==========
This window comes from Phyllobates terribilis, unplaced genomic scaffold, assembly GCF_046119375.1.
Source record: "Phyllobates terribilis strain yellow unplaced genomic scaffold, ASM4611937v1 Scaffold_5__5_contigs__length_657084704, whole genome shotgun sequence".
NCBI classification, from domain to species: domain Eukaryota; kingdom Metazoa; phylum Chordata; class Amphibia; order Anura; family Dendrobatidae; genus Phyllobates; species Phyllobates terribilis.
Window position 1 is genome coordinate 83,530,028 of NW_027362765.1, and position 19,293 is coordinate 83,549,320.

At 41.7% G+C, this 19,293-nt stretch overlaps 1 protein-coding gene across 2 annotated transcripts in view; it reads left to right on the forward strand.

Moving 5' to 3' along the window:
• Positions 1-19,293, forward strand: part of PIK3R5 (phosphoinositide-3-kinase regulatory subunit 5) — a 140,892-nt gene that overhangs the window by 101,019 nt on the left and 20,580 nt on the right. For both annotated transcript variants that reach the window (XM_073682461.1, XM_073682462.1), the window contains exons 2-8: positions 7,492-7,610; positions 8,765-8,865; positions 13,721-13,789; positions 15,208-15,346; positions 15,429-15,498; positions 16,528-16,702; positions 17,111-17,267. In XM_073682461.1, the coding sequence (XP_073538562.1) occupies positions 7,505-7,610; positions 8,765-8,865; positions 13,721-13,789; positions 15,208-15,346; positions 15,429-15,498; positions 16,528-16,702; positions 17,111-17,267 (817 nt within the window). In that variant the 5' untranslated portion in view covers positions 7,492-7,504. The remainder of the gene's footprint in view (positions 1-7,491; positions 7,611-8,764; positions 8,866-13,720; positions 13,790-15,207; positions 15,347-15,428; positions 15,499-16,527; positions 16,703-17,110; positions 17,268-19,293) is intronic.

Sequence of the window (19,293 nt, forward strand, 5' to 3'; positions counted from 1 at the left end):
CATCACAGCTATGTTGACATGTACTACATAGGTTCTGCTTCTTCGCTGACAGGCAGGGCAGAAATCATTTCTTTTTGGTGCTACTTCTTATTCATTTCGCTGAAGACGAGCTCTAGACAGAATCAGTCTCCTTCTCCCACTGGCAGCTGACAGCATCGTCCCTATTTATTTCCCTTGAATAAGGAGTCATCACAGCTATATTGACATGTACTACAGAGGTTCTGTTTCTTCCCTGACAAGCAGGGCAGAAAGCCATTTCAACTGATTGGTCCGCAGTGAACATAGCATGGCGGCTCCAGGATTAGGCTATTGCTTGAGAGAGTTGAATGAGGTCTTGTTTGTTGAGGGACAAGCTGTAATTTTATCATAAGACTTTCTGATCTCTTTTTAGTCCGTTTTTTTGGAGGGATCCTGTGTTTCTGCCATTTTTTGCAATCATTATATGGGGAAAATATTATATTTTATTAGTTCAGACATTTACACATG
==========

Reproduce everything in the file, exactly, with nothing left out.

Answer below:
This window comes from Phyllobates terribilis, unplaced genomic scaffold, assembly GCF_046119375.1.
Source record: "Phyllobates terribilis strain yellow unplaced genomic scaffold, ASM4611937v1 Scaffold_5__5_contigs__length_657084704, whole genome shotgun sequence".
NCBI classification, from domain to species: domain Eukaryota; kingdom Metazoa; phylum Chordata; class Amphibia; order Anura; family Dendrobatidae; genus Phyllobates; species Phyllobates terribilis.
Window position 1 is genome coordinate 83,530,028 of NW_027362765.1, and position 19,293 is coordinate 83,549,320.

At 41.7% G+C, this 19,293-nt stretch overlaps 1 protein-coding gene across 2 annotated transcripts in view; it reads left to right on the forward strand.

Moving 5' to 3' along the window:
• Positions 1-19,293, forward strand: part of PIK3R5 (phosphoinositide-3-kinase regulatory subunit 5) — a 140,892-nt gene that overhangs the window by 101,019 nt on the left and 20,580 nt on the right. For both annotated transcript variants that reach the window (XM_073682461.1, XM_073682462.1), the window contains exons 2-8: positions 7,492-7,610; positions 8,765-8,865; positions 13,721-13,789; positions 15,208-15,346; positions 15,429-15,498; positions 16,528-16,702; positions 17,111-17,267. In XM_073682461.1, the coding sequence (XP_073538562.1) occupies positions 7,505-7,610; positions 8,765-8,865; positions 13,721-13,789; positions 15,208-15,346; positions 15,429-15,498; positions 16,528-16,702; positions 17,111-17,267 (817 nt within the window). In that variant the 5' untranslated portion in view covers positions 7,492-7,504. The remainder of the gene's footprint in view (positions 1-7,491; positions 7,611-8,764; positions 8,866-13,720; positions 13,790-15,207; positions 15,347-15,428; positions 15,499-16,527; positions 16,703-17,110; positions 17,268-19,293) is intronic.

Sequence of the window (19,293 nt, forward strand, 5' to 3'; positions counted from 1 at the left end):
CATCACAGCTATGTTGACATGTACTACATAGGTTCTGCTTCTTCGCTGACAGGCAGGGCAGAAATCATTTCTTTTTGGTGCTACTTCTTATTCATTTCGCTGAAGACGAGCTCTAGACAGAATCAGTCTCCTTCTCCCACTGGCAGCTGACAGCATCGTCCCTATTTATTTCCCTTGAATAAGGAGTCATCACAGCTATATTGACATGTACTACAGAGGTTCTGTTTCTTCCCTGACAAGCAGGGCAGAAAGCCATTTCAACTGATTGGTCCGCAGTGAACATAGCATGGCGGCTCCAGGATTAGGCTATTGCTTGAGAGAGTTGAATGAGGTCTTGTTTGTTGAGGGACAAGCTGTAATTTTATCATAAGACTTTCTGATCTCTTTTTAGTCCGTTTTTTTGGAGGGATCCTGTGTTTCTGCCATTTTTTGCAATCATTATATGGGGAAAATATTATATTTTATTAGTTCAGACATTTACACATG